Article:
Dreadnought at sea in 1906
|Preceded by:||Lord Nelson class|
|Succeeded by:||Bellerophon class|
|Builder:||HM Dockyard, Portsmouth|
|Laid down:||2 October 1905|
|Launched:||10 February 1906|
|Commissioned:||2 December 1906|
|Fate:||Sold for scrap, 9 May 1921|
|General characteristics (as completed)|
|Length:||527 ft (160.6 m)|
|Beam:||82 ft 1 in (25.0 m)|
|Draught:||29 ft 7.5 in (9.0 m) (deep load)|
|Speed:||21 knots (39 km/h; 24 mph)|
|Range:||6,620 nmi (12,260 km; 7,620 mi) at 10 knots (19 km/h; 12 mph)|
HMS Dreadnought was a Royal Navy battleship that revolutionised naval power. Dreadnought's name, and the class of battleships named after her, means "fear nothing". Dreadnought's entry into service in 1906 represented such an advance in naval technology that her name came to be associated with an entire generation of battleships, the "dreadnoughts", as well as the class of ships named after her. Likewise, the generation of ships she made obsolete became known as "pre-dreadnoughts". Admiral Sir John "Jacky" Fisher, First Sea Lord of the Board of Admiralty, is credited as the father of Dreadnought. Shortly after he assumed office, he ordered design studies for a battleship armed solely with 12 in (305 mm) guns and a speed of 21 knots (39 km/h; 24 mph). He convened a "Committee on Designs" to evaluate the alternative designs and to assist in the detailed design work.
Dreadnought was the first battleship of her era to have a uniform main battery, rather than having a few large guns complemented by a heavy secondary armament of smaller guns. She was also the first capital ship to be powered by steam turbines, making her the fastest battleship in the world at the time of her completion. Her launch helped spark a naval arms race as navies around the world, particularly the German Imperial Navy, rushed to match it in the build-up to the First World War.
Ironically for a vessel designed to engage enemy battleships, her only significant action was the ramming and sinking of German submarine SM U-29, becoming the only battleship confirmed to have sunk a submarine. Dreadnought did not participate in the Battle of Jutland in 1916 as she was being refitted. Nor did Dreadnought participate in any of the other First World War naval battles. In May 1916 she was relegated to coastal defence duties in the English Channel, not rejoining the Grand Fleet until 1918. The ship was reduced to reserve in 1919 and sold for scrap two years later.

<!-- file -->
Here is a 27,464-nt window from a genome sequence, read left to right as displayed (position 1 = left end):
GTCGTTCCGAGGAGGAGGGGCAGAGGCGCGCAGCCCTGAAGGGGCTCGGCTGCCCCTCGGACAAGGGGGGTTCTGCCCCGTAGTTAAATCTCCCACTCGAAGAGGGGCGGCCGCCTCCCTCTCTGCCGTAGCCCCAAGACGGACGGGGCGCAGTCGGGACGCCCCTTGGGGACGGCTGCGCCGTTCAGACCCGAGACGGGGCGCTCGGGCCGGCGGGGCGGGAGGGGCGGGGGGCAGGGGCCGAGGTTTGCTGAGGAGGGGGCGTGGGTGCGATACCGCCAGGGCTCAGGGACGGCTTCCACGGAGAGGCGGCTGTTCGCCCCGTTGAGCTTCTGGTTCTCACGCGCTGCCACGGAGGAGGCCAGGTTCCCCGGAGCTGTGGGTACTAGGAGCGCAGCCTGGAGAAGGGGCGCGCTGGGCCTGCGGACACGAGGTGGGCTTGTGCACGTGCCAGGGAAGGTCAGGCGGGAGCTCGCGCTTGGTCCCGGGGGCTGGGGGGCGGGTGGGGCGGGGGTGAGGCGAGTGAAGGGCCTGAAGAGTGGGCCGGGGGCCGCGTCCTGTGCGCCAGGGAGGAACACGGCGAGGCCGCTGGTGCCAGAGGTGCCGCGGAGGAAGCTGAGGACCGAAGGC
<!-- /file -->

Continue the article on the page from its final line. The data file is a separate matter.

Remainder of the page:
Gunnery developments in the late 1890s and the early 1900s, led in the United Kingdom by Percy Scott and in the United States by William Sims, were already pushing expected battle ranges out to an unprecedented 6,000 yd (5,500 m), a distance great enough to force gunners to wait for the shells to arrive before applying corrections for the next salvo. A related problem was that the shell splashes from the more numerous smaller weapons tended to obscure the splashes from the bigger guns. Either the smaller-calibre guns would have to hold their fire to wait for the slower-firing heavies, losing the advantage of their faster rate of fire, or it would be uncertain whether a splash was due to a heavy or a light gun, making ranging and aiming unreliable. Another problem was that longer-range torpedoes were expected to soon be in service and these would discourage ships from closing to ranges where the smaller guns' faster rate of fire would become preeminent. Keeping the range open generally negated the threat from torpedoes and further reinforced the need for heavy guns of a uniform calibre.
In 1903, the Italian naval architect Vittorio Cuniberti first articulated in print the concept of an all-big-gun battleship. When the Italian Navy did not pursue his ideas, Cuniberti wrote an article in Jane's Fighting Ships advocating his concept. He proposed an "ideal" future British battleship of 17,000 long tons (17,000 t), with a main battery of a dozen 12-inch guns in eight turrets, 12 inches of belt armour, and a speed of 24 knots (44 km/h; 28 mph).